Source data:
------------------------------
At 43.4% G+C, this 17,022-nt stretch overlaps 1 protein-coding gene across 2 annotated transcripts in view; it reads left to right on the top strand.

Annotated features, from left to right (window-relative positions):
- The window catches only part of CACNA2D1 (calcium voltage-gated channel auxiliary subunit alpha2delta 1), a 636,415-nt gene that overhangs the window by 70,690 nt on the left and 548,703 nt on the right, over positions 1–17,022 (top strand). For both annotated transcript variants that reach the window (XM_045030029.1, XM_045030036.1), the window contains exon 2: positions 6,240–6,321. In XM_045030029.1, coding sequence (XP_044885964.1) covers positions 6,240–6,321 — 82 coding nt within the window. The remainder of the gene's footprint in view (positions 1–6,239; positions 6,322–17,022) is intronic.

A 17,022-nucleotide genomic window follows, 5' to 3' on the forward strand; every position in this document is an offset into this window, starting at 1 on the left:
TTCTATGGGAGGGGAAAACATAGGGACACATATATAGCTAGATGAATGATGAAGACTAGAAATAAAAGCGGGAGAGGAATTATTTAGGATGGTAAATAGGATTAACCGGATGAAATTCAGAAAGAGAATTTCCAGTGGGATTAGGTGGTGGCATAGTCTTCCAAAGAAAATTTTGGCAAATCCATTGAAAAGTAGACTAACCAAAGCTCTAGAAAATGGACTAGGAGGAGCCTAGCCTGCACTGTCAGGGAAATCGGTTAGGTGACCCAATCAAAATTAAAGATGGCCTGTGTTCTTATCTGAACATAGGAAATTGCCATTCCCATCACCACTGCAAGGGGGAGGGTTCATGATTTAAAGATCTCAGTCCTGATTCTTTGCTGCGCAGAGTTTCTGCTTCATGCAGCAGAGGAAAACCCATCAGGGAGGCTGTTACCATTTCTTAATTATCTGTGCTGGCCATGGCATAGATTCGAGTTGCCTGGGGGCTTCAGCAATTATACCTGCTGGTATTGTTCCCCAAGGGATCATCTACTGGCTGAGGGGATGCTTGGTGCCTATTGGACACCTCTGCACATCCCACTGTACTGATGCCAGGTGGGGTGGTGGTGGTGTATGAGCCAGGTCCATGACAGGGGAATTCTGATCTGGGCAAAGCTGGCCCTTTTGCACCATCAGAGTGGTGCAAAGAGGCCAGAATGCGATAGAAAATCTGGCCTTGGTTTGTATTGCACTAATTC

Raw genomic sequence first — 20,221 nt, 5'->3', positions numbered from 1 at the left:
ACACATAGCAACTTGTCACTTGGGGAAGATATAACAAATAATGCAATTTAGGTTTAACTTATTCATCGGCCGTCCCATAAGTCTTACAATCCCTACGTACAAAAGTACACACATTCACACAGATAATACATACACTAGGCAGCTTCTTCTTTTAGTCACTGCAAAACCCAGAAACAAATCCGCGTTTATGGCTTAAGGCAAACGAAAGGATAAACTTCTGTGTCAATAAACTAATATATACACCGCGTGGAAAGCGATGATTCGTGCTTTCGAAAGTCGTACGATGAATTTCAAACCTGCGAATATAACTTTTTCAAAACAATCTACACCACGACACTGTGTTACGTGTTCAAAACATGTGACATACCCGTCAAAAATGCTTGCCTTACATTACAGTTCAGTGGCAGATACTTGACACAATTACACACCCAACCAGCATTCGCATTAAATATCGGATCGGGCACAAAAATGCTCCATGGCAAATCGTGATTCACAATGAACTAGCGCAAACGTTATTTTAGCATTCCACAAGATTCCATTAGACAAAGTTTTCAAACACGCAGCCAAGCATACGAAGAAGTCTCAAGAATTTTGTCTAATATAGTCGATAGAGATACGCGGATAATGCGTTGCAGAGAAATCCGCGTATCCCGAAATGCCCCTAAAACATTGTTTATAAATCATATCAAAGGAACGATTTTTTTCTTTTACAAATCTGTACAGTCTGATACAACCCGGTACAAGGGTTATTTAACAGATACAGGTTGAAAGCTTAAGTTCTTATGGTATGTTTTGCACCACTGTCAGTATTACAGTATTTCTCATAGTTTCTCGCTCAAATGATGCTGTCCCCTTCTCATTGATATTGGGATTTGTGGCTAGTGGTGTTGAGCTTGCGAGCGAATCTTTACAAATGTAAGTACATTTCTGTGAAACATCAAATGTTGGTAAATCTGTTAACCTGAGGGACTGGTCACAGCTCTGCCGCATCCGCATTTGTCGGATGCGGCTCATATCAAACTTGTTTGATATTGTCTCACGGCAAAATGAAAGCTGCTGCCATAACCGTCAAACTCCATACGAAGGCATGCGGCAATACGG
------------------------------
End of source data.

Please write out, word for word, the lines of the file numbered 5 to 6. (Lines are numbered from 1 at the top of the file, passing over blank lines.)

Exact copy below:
TTCTATGGGAGGGGAAAACATAGGGACACATATATAGCTAGATGAATGATGAAGACTAGAAATAAAAGCGGGAGAGGAATTATTTAGGATGGTAAATAGGATTAACCGGATGAAATTCAGAAAGAGAATTTCCAGTGGGATTAGGTGGTGGCATAGTCTTCCAAAGAAAATTTTGGCAAATCCATTGAAAAGTAGACTAACCAAAGCTCTAGAAAATGGACTAGGAGGAGCCTAGCCTGCACTGTCAGGGAAATCGGTTAGGTGACCCAATCAAAATTAAAGATGGCCTGTGTTCTTATCTGAACATAGGAAATTGCCATTCCCATCACCACTGCAAGGGGGAGGGTTCATGATTTAAAGATCTCAGTCCTGATTCTTTGCTGCGCAGAGTTTCTGCTTCATGCAGCAGAGGAAAACCCATCAGGGAGGCTGTTACCATTTCTTAATTATCTGTGCTGGCCATGGCATAGATTCGAGTTGCCTGGGGGCTTCAGCAATTATACCTGCTGGTATTGTTCCCCAAGGGATCATCTACTGGCTGAGGGGATGCTTGGTGCCTATTGGACACCTCTGCACATCCCACTGTACTGATGCCAGGTGGGGTGGTGGTGGTGTATGAGCCAGGTCCATGACAGGGGAATTCTGATCTGGGCAAAGCTGGCCCTTTTGCACCATCAGAGTGGTGCAAAGAGGCCAGAATGCGATAGAAAATCTGGCCTTGGTTTGTATTGCACTAATTC

Raw genomic sequence first — 20,221 nt, 5'->3', positions numbered from 1 at the left: